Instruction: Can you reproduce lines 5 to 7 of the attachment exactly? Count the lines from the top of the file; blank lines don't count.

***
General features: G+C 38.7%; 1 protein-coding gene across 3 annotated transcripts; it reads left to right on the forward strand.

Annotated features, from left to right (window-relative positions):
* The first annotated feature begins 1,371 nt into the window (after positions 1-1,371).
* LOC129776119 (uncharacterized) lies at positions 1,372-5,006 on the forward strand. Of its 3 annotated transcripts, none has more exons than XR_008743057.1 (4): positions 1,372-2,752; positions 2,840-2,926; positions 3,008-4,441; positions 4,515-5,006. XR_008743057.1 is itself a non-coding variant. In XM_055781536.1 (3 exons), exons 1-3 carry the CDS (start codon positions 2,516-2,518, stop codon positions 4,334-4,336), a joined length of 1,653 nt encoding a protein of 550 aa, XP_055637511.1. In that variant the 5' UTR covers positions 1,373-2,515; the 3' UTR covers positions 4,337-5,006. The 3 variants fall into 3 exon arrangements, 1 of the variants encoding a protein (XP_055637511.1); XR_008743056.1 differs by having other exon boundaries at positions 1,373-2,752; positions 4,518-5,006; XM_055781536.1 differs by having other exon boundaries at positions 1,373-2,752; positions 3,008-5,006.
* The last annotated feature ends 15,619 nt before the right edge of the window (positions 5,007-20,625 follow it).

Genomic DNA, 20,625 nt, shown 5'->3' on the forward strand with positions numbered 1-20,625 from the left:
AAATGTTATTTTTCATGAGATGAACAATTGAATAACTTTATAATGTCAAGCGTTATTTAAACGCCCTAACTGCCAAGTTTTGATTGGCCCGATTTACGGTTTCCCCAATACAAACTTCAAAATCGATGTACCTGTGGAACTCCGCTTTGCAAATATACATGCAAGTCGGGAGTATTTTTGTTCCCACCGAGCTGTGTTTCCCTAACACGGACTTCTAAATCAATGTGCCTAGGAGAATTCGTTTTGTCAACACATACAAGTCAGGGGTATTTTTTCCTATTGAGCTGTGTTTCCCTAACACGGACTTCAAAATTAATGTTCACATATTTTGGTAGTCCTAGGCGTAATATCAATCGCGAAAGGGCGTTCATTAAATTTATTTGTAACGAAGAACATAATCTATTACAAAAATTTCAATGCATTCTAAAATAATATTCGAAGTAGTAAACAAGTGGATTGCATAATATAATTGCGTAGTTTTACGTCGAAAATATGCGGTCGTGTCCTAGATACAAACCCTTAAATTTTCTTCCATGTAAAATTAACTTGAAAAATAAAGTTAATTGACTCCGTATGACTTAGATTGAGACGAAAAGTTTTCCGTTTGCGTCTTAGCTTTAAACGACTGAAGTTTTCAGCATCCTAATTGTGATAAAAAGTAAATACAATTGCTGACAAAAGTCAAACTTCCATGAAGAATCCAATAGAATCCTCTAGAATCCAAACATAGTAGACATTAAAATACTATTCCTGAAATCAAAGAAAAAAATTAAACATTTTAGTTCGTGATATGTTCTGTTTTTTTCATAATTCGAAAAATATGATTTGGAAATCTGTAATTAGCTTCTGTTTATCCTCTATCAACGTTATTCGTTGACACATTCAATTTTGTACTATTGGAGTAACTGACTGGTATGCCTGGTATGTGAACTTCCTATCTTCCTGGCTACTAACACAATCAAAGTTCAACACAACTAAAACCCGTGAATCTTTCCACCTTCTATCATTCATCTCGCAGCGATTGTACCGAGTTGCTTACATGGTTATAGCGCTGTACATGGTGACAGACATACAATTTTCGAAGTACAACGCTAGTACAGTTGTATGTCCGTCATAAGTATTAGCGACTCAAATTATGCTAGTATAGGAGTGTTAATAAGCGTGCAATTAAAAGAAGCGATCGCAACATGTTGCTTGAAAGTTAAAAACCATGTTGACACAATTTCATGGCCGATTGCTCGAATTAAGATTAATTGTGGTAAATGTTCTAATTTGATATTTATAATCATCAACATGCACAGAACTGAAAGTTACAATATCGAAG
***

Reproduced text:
* The last annotated feature ends 15,619 nt before the right edge of the window (positions 5,007-20,625 follow it).

Genomic DNA, 20,625 nt, shown 5'->3' on the forward strand with positions numbered 1-20,625 from the left:
AAATGTTATTTTTCATGAGATGAACAATTGAATAACTTTATAATGTCAAGCGTTATTTAAACGCCCTAACTGCCAAGTTTTGATTGGCCCGATTTACGGTTTCCCCAATACAAACTTCAAAATCGATGTACCTGTGGAACTCCGCTTTGCAAATATACATGCAAGTCGGGAGTATTTTTGTTCCCACCGAGCTGTGTTTCCCTAACACGGACTTCTAAATCAATGTGCCTAGGAGAATTCGTTTTGTCAACACATACAAGTCAGGGGTATTTTTTCCTATTGAGCTGTGTTTCCCTAACACGGACTTCAAAATTAATGTTCACATATTTTGGTAGTCCTAGGCGTAATATCAATCGCGAAAGGGCGTTCATTAAATTTATTTGTAACGAAGAACATAATCTATTACAAAAATTTCAATGCATTCTAAAATAATATTCGAAGTAGTAAACAAGTGGATTGCATAATATAATTGCGTAGTTTTACGTCGAAAATATGCGGTCGTGTCCTAGATACAAACCCTTAAATTTTCTTCCATGTAAAATTAACTTGAAAAATAAAGTTAATTGACTCCGTATGACTTAGATTGAGACGAAAAGTTTTCCGTTTGCGTCTTAGCTTTAAACGACTGAAGTTTTCAGCATCCTAATTGTGATAAAAAGTAAATACAATTGCTGACAAAAGTCAAACTTCCATGAAGAATCCAATAGAATCCTCTAGAATCCAAACATAGTAGACATTAAAATACTATTCCTGAAATCAAAGAAAAAAATTAAACATTTTAGTTCGTGATATGTTCTGTTTTTTTCATAATTCGAAAAATATGATTTGGAAATCTGTAATTAGCTTCTGTTTATCCTCTATCAACGTTATTCGTTGACACATTCAATTTTGTACTATTGGAGTAACTGACTGGTATGCCTGGTATGTGAACTTCCTATCTTCCTGGCTACTAACACAATCAAAGTTCAACACAACTAAAACCCGTGAATCTTTCCACCTTCTATCATTCATCTCGCAGCGATTGTACCGAGTTGCTTACATGGTTATAGCGCTGTACATGGTGACAGACATACAATTTTCGAAGTACAACGCTAGTACAGTTGTATGTCCGTCATAAGTATTAGCGACTCAAATTATGCTAGTATAGGAGTGTTAATAAGCGTGCAATTAAAAGAAGCGATCGCAACATGTTGCTTGAAAGTTAAAAACCATGTTGACACAATTTCATGGCCGATTGCTCGAATTAAGATTAATTGTGGTAAATGTTCTAATTTGATATTTATAATCATCAACATGCACAGAACTGAAAGTTACAATATCGAAG